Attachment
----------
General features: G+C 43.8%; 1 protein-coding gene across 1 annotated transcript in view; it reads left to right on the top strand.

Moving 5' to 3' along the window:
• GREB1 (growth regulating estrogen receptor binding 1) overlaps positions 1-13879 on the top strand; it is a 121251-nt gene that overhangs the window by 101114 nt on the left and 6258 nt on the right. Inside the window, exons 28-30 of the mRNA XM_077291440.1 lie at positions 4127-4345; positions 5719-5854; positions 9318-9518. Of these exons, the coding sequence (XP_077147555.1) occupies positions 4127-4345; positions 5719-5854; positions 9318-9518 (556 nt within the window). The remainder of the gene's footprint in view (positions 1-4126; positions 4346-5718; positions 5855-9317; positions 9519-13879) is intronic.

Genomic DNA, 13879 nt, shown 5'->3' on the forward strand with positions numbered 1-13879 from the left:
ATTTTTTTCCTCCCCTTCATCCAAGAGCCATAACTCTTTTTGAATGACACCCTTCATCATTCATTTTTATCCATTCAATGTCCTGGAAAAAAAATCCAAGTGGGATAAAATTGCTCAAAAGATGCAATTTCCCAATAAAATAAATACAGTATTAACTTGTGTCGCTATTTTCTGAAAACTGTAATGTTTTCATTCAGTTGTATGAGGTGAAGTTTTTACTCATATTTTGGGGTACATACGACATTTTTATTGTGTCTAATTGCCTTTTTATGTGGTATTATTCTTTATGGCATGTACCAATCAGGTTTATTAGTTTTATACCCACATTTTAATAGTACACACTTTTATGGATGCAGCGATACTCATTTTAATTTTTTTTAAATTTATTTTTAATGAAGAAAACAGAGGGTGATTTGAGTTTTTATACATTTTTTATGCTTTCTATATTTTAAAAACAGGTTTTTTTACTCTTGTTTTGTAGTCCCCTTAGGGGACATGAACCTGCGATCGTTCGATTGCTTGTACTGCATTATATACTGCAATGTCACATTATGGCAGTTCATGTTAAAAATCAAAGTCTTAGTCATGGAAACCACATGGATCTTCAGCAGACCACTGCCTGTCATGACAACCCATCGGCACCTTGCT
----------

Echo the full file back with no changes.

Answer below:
General features: G+C 43.8%; 1 protein-coding gene across 1 annotated transcript in view; it reads left to right on the top strand.

Moving 5' to 3' along the window:
• GREB1 (growth regulating estrogen receptor binding 1) overlaps positions 1-13879 on the top strand; it is a 121251-nt gene that overhangs the window by 101114 nt on the left and 6258 nt on the right. Inside the window, exons 28-30 of the mRNA XM_077291440.1 lie at positions 4127-4345; positions 5719-5854; positions 9318-9518. Of these exons, the coding sequence (XP_077147555.1) occupies positions 4127-4345; positions 5719-5854; positions 9318-9518 (556 nt within the window). The remainder of the gene's footprint in view (positions 1-4126; positions 4346-5718; positions 5855-9317; positions 9519-13879) is intronic.

Genomic DNA, 13879 nt, shown 5'->3' on the forward strand with positions numbered 1-13879 from the left:
ATTTTTTTCCTCCCCTTCATCCAAGAGCCATAACTCTTTTTGAATGACACCCTTCATCATTCATTTTTATCCATTCAATGTCCTGGAAAAAAAATCCAAGTGGGATAAAATTGCTCAAAAGATGCAATTTCCCAATAAAATAAATACAGTATTAACTTGTGTCGCTATTTTCTGAAAACTGTAATGTTTTCATTCAGTTGTATGAGGTGAAGTTTTTACTCATATTTTGGGGTACATACGACATTTTTATTGTGTCTAATTGCCTTTTTATGTGGTATTATTCTTTATGGCATGTACCAATCAGGTTTATTAGTTTTATACCCACATTTTAATAGTACACACTTTTATGGATGCAGCGATACTCATTTTAATTTTTTTTAAATTTATTTTTAATGAAGAAAACAGAGGGTGATTTGAGTTTTTATACATTTTTTATGCTTTCTATATTTTAAAAACAGGTTTTTTTACTCTTGTTTTGTAGTCCCCTTAGGGGACATGAACCTGCGATCGTTCGATTGCTTGTACTGCATTATATACTGCAATGTCACATTATGGCAGTTCATGTTAAAAATCAAAGTCTTAGTCATGGAAACCACATGGATCTTCAGCAGACCACTGCCTGTCATGACAACCCATCGGCACCTTGCT